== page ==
Standard Life set to take on banks with phone account
Standard Life, one of the staunchest defenders of mutuality, is to take on the high street banks by launching a telephone-based banking service next year. The life insurer said yesterday it had applied to the Bank of England for a banking licence, a prerequisite for a company wanting to take deposits.
A spokesman at the Edinburgh-based group said Standard Life was hopeful of receiving the go-ahead from the Bank within the next few weeks and would start taking deposits early next year. It hopes to roll out a full range of services soon afterwards.
Standard Life is Europe's biggest mutual life insurer with more than 4 million policyholders and assets worth more than pounds 57bn. It said yesterday it was in the final stages of applying for its banking licence.
Launching a banking service would not be a carpetbaggers' charter, the group said yesterday. The bank will be a wholly owned subsidiary and opening an account will not confer membership. Anyway, Standard remained committed tomutuality, its spokesman said.
Standard's service will operate from a call centre in Edinburgh. It will run in parallel with a deposit account from the Bank of Scotland where it currently directs funds from maturing policies. Until recently, Standard Life and Bank of Scotland had a close relationship, with the insurer owning 32 per cent of the bank. Last year it raised pounds 678m by placing all but 2.5 per cent of that stake.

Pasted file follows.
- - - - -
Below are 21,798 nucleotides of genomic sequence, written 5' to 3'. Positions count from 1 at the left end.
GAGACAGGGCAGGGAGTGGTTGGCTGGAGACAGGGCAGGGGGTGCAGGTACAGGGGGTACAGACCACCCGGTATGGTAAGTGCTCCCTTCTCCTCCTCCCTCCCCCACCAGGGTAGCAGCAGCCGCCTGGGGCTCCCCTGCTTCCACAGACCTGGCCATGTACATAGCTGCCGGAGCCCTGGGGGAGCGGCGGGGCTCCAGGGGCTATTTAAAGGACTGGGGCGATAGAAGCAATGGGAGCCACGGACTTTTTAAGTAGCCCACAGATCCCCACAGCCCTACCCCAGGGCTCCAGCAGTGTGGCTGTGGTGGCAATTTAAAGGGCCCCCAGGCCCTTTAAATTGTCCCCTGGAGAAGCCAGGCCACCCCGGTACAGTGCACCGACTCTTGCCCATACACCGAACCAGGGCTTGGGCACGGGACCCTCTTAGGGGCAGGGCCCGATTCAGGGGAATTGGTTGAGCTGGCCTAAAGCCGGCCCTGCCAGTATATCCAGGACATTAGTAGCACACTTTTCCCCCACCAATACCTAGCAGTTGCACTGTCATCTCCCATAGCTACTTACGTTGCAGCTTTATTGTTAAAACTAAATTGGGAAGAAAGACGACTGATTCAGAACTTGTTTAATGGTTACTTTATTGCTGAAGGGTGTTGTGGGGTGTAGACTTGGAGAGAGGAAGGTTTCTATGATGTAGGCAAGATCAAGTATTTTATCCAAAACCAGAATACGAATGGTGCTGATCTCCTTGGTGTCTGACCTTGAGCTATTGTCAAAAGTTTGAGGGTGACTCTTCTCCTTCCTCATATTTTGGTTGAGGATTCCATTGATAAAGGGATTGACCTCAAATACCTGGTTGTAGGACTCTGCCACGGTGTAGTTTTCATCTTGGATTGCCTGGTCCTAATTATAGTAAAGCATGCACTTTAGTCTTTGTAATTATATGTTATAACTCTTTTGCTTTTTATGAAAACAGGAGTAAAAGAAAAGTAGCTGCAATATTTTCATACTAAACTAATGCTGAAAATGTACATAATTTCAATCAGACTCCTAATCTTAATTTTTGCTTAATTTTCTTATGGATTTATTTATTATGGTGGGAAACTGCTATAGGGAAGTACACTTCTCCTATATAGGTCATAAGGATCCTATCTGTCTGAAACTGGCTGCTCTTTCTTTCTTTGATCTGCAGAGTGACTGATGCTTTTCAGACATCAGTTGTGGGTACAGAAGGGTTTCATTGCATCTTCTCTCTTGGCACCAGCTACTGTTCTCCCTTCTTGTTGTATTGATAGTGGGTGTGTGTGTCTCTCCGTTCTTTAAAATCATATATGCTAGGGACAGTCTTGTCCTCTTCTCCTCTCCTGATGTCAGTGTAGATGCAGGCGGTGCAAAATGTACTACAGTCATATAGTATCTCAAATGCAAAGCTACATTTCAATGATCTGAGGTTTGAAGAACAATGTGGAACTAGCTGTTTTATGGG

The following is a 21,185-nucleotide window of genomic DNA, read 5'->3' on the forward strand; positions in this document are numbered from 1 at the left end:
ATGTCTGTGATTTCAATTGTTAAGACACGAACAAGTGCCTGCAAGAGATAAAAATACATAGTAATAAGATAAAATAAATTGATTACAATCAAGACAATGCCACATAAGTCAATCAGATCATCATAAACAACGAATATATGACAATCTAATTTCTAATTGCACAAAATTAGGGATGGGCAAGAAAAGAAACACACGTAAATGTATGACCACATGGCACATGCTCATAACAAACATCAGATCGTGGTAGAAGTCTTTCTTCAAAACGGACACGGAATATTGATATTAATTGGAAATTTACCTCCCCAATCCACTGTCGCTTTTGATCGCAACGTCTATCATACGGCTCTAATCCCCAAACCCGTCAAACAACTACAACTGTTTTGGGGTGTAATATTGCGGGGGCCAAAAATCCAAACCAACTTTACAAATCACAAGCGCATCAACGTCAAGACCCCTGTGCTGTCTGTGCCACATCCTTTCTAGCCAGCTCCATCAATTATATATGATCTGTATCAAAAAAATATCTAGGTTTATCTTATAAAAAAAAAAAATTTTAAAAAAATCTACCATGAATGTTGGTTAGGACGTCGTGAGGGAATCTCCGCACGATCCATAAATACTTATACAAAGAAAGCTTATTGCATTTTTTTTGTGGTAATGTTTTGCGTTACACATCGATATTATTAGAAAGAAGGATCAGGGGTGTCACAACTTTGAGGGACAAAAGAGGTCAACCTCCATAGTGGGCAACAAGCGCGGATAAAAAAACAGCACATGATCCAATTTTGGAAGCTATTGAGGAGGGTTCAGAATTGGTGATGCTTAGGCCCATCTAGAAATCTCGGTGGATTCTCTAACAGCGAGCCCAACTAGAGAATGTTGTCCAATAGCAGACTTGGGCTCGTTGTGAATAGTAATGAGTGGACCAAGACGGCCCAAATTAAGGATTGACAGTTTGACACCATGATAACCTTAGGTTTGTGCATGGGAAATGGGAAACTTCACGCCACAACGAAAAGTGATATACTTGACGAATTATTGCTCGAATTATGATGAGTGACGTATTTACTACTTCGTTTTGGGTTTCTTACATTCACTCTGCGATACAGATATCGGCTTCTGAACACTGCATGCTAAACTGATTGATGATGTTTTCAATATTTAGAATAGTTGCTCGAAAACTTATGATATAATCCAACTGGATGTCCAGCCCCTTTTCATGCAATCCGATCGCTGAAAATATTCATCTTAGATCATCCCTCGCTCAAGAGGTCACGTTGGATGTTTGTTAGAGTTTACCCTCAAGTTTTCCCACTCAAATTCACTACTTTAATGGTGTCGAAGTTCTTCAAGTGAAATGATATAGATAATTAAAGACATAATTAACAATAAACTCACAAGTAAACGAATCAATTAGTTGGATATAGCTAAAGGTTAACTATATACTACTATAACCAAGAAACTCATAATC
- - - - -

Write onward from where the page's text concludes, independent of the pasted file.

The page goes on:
Standard Life's decision marks the latest intensification of the competition for deposits, with supermarkets such as Tesco and Sainsbury's able to offer attractive deposit rates because they are not weighed down by the high costs of the branch-based high street banks.
Last year, Prudential, Britain's biggest life insurer, moved into banking and was quickly followed by Scottish Widows and Friends Provident. Richard Branson's Virgin has responded by offering an all-in-one mortgage and banking service.
Standard Life's banking operation will be headed by Jim Spowart, who set up Direct Line's telephone-banking business. He has said the plan is to "clearly beat" the rates offered by Tesco and Sainsbury, who he believes will be unable to maintain their high rates.
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